Members of Sidley’s Global Life Sciences team recently reviewed litigation, policy, regulatory and enforcement trends on several continents. We recommend that law and policy departments consider the following actions to manage risks and take advantage of business opportunities in 2016.
- Embrace new models for drug pricing and accelerate efforts to demonstrate value. New pricing regimes in the EU and China are heavily focused on comparative effectiveness, while the U.S. will also see new cost-constraining initiatives integrated with ongoing health reform activities and possible pricing legislation. Companies should respond by being transparent regarding pricing of new and existing products, preparing for aggressive negotiation over discounts and utilization management, and engaging patients and providers early in drug value and pricing discussions.
- Implement privacy safeguards for clinical trial data transferred from the EU. The EU Court of Justice recently dropped a bombshell by invalidating the Safe Harbor agreement under which U.S. companies could receive personal data from the EU. A new agreement is under discussion, but companies face enforcement if they do not implement alternatives for data transfers by the end of January, such as consent by individuals, data transfer agreements or adoption of an EU-approved data protection policy and program.
- Invest in crossover financing rounds of potential acquisition targets. These rounds are dominated by institutional investors looking to dollar cost average and enhance their allocation for future initial public offerings. By investing at this early stage, companies can get a toehold and insight on technology that they may want to see further derisked before acquiring in full while also securing a potential inside track to an acquisition.
- Reevaluate product acquisition and manufacturing strategies in China. Ongoing reform of the drug review and approval regime will result in different regulatory pathways for locally made innovative products versus products manufactured outside China. The new regime is not yet finalized but will likely provide new opportunities for global companies doing business in China to benefit by acquiring local companies, rearranging product filing strategies and optimizing local manufacturing capacities.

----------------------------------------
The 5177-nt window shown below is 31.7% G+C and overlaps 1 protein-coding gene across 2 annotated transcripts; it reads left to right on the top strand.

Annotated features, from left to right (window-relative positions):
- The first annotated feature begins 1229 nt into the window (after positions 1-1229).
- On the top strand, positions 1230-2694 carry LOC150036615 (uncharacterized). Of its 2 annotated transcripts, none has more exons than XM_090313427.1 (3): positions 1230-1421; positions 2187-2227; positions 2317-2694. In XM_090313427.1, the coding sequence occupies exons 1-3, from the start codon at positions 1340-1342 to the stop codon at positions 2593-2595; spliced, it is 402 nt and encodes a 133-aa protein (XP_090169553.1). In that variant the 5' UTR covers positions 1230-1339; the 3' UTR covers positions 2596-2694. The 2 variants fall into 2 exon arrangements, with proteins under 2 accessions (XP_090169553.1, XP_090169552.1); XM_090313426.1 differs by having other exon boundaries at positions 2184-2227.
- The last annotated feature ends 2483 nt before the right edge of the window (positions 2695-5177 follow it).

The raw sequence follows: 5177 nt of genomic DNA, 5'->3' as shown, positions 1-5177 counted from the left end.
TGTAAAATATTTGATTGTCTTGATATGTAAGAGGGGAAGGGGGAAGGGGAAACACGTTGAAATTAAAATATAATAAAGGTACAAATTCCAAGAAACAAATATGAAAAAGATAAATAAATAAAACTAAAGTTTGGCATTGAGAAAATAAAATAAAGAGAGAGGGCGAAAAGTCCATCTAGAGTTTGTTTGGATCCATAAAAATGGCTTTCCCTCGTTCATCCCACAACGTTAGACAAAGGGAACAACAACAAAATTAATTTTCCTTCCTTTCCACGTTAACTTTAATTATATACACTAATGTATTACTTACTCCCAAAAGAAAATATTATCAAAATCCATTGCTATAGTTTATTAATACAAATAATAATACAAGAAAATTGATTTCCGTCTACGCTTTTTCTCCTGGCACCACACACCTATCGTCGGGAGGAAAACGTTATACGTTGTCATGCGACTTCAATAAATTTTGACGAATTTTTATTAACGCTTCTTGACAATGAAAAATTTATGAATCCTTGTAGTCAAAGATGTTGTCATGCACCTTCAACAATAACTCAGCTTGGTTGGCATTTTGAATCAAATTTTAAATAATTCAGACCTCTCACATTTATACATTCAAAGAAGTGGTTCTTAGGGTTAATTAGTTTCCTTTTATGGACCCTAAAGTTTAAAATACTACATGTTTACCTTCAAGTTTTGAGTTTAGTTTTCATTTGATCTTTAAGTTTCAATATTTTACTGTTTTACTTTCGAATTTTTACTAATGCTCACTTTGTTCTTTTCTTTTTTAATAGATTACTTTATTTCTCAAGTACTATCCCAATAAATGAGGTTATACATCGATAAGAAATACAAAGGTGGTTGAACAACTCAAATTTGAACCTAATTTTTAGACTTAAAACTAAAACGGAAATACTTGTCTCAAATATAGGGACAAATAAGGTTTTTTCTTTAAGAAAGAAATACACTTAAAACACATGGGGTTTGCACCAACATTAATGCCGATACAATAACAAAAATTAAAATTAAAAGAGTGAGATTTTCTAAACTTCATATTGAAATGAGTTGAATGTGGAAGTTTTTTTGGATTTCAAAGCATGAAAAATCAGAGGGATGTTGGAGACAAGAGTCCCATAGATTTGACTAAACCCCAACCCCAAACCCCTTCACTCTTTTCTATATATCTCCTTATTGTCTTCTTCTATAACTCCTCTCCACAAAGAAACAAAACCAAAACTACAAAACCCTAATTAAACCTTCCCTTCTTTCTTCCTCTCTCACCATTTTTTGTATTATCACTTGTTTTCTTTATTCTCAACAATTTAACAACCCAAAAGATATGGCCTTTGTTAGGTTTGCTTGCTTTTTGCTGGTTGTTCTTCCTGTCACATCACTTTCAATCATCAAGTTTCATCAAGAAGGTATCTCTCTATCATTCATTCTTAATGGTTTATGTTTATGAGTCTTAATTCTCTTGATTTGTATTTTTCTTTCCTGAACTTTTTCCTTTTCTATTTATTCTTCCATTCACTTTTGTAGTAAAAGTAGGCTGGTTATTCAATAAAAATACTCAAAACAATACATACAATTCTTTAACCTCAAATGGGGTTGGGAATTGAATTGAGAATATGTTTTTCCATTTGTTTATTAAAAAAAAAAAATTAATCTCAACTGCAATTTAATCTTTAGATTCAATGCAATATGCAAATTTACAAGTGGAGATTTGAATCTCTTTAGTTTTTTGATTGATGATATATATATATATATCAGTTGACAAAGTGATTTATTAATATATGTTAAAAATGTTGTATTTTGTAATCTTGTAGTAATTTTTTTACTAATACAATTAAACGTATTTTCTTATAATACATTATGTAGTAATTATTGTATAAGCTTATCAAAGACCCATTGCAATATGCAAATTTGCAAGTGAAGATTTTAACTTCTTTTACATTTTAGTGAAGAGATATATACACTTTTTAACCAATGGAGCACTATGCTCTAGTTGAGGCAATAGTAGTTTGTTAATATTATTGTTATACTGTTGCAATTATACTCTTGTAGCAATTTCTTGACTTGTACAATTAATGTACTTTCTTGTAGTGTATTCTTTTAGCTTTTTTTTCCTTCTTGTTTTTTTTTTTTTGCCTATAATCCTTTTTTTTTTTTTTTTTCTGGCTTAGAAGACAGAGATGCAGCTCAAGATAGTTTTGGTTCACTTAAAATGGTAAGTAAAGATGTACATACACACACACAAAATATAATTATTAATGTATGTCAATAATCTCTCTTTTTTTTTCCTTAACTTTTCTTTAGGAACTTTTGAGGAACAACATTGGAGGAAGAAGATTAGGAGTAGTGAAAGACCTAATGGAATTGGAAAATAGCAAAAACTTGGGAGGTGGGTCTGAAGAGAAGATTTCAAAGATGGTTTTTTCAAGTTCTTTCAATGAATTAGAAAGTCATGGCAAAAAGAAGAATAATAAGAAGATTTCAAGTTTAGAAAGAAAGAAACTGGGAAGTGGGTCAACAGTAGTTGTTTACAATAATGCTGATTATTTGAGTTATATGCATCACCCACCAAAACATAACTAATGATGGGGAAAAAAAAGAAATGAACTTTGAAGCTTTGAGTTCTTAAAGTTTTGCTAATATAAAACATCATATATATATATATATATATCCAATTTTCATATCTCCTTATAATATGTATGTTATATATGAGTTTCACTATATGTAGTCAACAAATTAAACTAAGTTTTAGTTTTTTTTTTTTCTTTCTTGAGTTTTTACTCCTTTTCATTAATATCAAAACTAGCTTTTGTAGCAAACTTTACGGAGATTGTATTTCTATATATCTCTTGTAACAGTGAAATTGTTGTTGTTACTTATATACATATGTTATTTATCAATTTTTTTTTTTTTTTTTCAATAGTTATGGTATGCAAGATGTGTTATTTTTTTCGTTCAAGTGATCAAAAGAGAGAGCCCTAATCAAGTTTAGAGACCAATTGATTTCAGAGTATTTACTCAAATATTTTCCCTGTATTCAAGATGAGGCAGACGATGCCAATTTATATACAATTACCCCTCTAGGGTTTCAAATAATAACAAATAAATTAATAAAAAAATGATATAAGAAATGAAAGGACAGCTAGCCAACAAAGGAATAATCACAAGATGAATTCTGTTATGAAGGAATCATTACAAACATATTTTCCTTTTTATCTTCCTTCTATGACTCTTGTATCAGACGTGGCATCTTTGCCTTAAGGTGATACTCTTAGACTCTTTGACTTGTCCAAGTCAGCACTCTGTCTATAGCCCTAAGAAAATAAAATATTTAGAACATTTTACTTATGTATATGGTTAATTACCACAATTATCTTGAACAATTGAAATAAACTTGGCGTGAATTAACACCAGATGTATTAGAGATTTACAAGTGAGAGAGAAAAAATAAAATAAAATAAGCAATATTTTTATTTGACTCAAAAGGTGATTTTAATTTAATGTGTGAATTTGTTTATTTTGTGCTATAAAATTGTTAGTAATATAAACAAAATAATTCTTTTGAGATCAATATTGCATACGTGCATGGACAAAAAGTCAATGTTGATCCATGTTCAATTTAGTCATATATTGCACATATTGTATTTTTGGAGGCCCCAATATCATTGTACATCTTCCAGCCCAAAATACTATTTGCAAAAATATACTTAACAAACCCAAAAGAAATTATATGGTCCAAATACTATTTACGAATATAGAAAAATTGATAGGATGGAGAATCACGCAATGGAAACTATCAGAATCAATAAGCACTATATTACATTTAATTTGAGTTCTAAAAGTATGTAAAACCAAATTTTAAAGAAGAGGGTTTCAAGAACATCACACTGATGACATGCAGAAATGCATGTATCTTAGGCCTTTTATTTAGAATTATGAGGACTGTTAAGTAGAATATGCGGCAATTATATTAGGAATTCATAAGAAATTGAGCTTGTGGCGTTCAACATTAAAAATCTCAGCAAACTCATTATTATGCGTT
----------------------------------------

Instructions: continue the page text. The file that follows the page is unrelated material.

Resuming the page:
- Prepare for unannounced device audits and stricter vigilance scrutiny in the EU. Notified Bodies remain under pressure to apply strict requirements for device certification and audits; Member States are also heavily scrutinizing device vigilance. Device manufacturers should prepare for surprise audits, including of critical subcontractors and suppliers. They should also review vigilance reporting practices, focusing on reportability thresholds and the robustness of trend reporting.
- Audit data integrity in manufacturing and clinical trial operations. Scrutiny of data integrity will be a global focus for 2016 and beyond, as demonstrated by international good manufacturing practice (GMP) inspections focused on data integrity and the first-ever active enforcement by the China Food and Drug Administration (FDA) to ensure data integrity in clinical trials. Companies should get ahead by identifying and remediating systemic gaps, including software deficiencies, that could permit intentional or unintentional breaches of data integrity.
- Assess product liability risks arising from biosimilar regulation. Following approval of the first U.S. biosimilar in early 2015, unanswered questions about naming and labeling present product liability issues. One relates to the lack of a clear requirement for sameness of labeling for a biosimilar and its branded counterpart, which creates potential liability for failing to provide sufficient safety information about the biosimilar. Therefore, companies should assess the need for product-specific information in biosimilar labeling even when FDA does not deem it necessary.
- Avoid getting bound by transactional documents intended to be nonbinding. Recent cases highlight the risk that terms in letters of intent or heads of terms may be deemed legally binding unless the parties state otherwise in clear invalidating provisions. Because companies typically want most terms in these documents to be nonbinding, they should include invalidating language where appropriate. Similarly, it is important to avoid agreements to agree and agreements to negotiate in good faith unless additional provisions clarify the parties’ intent regarding such clauses.
- Update anti-corruption policies and controls. Anti-corruption enforcement is changing across the globe. Many countries with a traditionally lax enforcement record, including Brazil, China and Japan, are now playing an active role, and the first Deferred Prosecution Agreement was recently approved under UK law, which will likely serve as a template for future enforcement. These developments highlight the need for companies to identify country-specific enforcement risks in each region where they are doing business and assure that their policies sufficiently address those risks.
- Lock down GMP compliance of contract manufacturers and suppliers. Regulators are closely scrutinizing contract manufacturing organizations and active pharmaceutical ingredient suppliers, particularly in China and India. Enforcement against one of these partners can have disastrous consequences, including agency refusal to approve marketing applications for affected products. Assuring their compliance is therefore critical for protecting your product pipeline.
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